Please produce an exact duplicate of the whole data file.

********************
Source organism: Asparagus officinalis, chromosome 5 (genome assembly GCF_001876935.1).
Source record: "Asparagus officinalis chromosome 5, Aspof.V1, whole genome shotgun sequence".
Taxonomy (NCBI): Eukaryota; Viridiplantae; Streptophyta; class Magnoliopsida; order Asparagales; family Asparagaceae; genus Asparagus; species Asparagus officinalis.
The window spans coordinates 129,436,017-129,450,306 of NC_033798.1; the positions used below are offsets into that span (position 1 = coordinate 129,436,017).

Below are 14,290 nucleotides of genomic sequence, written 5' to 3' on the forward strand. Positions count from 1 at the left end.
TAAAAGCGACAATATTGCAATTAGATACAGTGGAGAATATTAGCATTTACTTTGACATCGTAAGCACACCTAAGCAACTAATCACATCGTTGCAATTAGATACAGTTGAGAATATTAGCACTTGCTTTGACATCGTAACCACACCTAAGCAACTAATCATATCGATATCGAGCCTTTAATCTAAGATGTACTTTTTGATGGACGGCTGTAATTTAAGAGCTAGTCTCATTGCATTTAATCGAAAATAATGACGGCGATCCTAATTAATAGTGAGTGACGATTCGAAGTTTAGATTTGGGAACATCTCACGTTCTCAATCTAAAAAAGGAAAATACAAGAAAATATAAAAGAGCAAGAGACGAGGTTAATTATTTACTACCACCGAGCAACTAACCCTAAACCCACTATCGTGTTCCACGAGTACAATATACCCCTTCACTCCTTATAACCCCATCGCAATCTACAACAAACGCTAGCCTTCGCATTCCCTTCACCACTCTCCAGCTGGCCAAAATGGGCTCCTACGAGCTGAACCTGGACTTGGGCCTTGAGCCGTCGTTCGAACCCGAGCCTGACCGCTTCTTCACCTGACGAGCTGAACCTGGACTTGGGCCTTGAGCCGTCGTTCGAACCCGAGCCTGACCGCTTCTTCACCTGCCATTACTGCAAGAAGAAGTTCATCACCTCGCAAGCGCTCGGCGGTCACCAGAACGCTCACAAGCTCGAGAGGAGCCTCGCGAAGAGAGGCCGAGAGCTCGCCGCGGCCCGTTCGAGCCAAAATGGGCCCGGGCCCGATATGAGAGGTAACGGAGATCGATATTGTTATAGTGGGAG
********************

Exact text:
Source organism: Asparagus officinalis, chromosome 5 (genome assembly GCF_001876935.1).
Source record: "Asparagus officinalis chromosome 5, Aspof.V1, whole genome shotgun sequence".
Taxonomy (NCBI): Eukaryota; Viridiplantae; Streptophyta; class Magnoliopsida; order Asparagales; family Asparagaceae; genus Asparagus; species Asparagus officinalis.
The window spans coordinates 129,436,017-129,450,306 of NC_033798.1; the positions used below are offsets into that span (position 1 = coordinate 129,436,017).

Below are 14,290 nucleotides of genomic sequence, written 5' to 3' on the forward strand. Positions count from 1 at the left end.
TAAAAGCGACAATATTGCAATTAGATACAGTGGAGAATATTAGCATTTACTTTGACATCGTAAGCACACCTAAGCAACTAATCACATCGTTGCAATTAGATACAGTTGAGAATATTAGCACTTGCTTTGACATCGTAACCACACCTAAGCAACTAATCATATCGATATCGAGCCTTTAATCTAAGATGTACTTTTTGATGGACGGCTGTAATTTAAGAGCTAGTCTCATTGCATTTAATCGAAAATAATGACGGCGATCCTAATTAATAGTGAGTGACGATTCGAAGTTTAGATTTGGGAACATCTCACGTTCTCAATCTAAAAAAGGAAAATACAAGAAAATATAAAAGAGCAAGAGACGAGGTTAATTATTTACTACCACCGAGCAACTAACCCTAAACCCACTATCGTGTTCCACGAGTACAATATACCCCTTCACTCCTTATAACCCCATCGCAATCTACAACAAACGCTAGCCTTCGCATTCCCTTCACCACTCTCCAGCTGGCCAAAATGGGCTCCTACGAGCTGAACCTGGACTTGGGCCTTGAGCCGTCGTTCGAACCCGAGCCTGACCGCTTCTTCACCTGACGAGCTGAACCTGGACTTGGGCCTTGAGCCGTCGTTCGAACCCGAGCCTGACCGCTTCTTCACCTGCCATTACTGCAAGAAGAAGTTCATCACCTCGCAAGCGCTCGGCGGTCACCAGAACGCTCACAAGCTCGAGAGGAGCCTCGCGAAGAGAGGCCGAGAGCTCGCCGCGGCCCGTTCGAGCCAAAATGGGCCCGGGCCCGATATGAGAGGTAACGGAGATCGATATTGTTATAGTGGGAG